The next morning, they steal a tugboat during a hectic escape from the harbor. After reuniting with Benny, who has followed them with a flock of geese, Samson manages to drive the boat with Larry's help and the geese lead them to the right direction toward Ryan's ship.

A few days later the boat runs aground in Africa, where all the animals in the area are being evacuated by the carriers, as a nearby volcano is about to erupt. They witness Ryan run into the jungle, but Samson is unable to find him. After failing to eat a rock hyrax named Colin, his friends question if he has ever been in the wild before, to which he forlornly confirms. The rest of the group heads back to the ship, but Samson continues to search for his son. While walking, he sees plants and rocks changing colors, which he attributes as his instincts working.

Nigel is abducted by a herd of wildebeest who reside in the volcano and their leader, Kazar, pronounces him "The Great Him," based on an "omen" he received when he was young: about to be devoured by lions, a toy koala fell from a plane and scared the lions away, saving his life. This experience made Kazar believe that "The Great Him" will help him and his kind create a change in the food chain that will allow prey to become predators and vice versa. In order to do that, he thinks the wildebeest have to eat a lion. Bridget and Larry are also captured and planned to be eaten as well.

Ryan hides up in an old tree, but a gang of vultures attacks him under Kazar's orders. The branch breaks and traps his paw. Samson hears Ryan's cries and runs to save him, scaring off the vultures. The two reunite but are interrupted by the wildebeest. Ryan is shocked when Samson tells him to run. They retreat to a tree where Samson reveals the truth about his past: he was actually born in a circus and was unable to roar just like Ryan. Because of this, Samson's callous father stated that he would've roared better if he was born in the wild and allowed him to be sent to the zoo, where he lied about his origins to avoid embarrassment. The wildebeest discover them and push the tree over the cliff, with Samson still hanging on. Ryan is captured and taken to the volcano.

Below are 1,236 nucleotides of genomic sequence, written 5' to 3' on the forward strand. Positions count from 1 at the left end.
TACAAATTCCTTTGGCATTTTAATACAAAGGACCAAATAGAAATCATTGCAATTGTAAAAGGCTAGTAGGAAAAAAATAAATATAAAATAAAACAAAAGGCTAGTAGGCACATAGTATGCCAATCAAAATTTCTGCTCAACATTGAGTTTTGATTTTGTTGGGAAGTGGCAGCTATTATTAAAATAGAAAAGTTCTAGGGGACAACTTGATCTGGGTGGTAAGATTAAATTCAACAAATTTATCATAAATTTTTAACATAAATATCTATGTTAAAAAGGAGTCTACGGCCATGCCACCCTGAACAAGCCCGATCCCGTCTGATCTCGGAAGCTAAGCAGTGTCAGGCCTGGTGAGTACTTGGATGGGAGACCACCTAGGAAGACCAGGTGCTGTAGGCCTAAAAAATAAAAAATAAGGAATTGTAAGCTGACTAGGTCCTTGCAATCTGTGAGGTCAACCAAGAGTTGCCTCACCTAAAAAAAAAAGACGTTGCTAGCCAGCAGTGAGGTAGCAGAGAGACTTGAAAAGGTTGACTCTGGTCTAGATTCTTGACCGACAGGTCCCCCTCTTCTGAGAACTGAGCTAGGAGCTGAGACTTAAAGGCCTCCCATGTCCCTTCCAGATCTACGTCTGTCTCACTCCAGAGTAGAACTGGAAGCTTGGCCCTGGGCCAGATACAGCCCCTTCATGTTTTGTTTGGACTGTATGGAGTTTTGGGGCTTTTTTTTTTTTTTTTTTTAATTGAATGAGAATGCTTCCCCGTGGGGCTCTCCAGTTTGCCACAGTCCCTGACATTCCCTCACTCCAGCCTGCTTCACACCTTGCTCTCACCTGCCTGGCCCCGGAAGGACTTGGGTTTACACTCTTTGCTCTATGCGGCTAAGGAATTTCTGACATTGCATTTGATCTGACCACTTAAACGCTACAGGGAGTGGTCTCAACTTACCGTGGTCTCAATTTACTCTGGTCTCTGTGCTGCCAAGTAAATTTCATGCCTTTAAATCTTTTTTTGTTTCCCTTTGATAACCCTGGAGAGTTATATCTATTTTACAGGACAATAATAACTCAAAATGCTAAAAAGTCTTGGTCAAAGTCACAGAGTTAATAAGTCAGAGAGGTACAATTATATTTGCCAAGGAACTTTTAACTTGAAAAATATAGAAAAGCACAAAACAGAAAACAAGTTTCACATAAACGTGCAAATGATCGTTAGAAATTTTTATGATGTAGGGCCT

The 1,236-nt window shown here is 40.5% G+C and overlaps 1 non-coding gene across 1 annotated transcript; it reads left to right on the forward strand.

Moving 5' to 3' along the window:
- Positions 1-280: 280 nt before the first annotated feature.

After a run-in with a group of female German dung beetles, Benny finds Samson and gives him the confidence to be himself, even if he is not from the wild. They soon find out that Samson's "instincts" were actually two chameleons named Cloak and Camo who have been leading Samson to the volcano so he would help them defeat Kazar's army. Samson uses the chameleons' camouflage abilities to sneak into the volcano, but when his disguise blows off due to the intense heat of the mountain, Kazar orders his army to attack. Seeing Samson in danger, Ryan climbs onto a catapulting device and launches himself at Kazar, finally letting out a roar. With Kazar distracted, Samson easily overpowers him. Ryan tells Samson that he is happy to have him as a father. The other wildebeest are touched by this and refuse to serve Kazar any further, having grown fed up with his delusions. Samson then gains the courage and roars powerfully enough to push back a charging Kazar. The group and the wildebeest flee, leaving Kazar to die in the erupting volcano.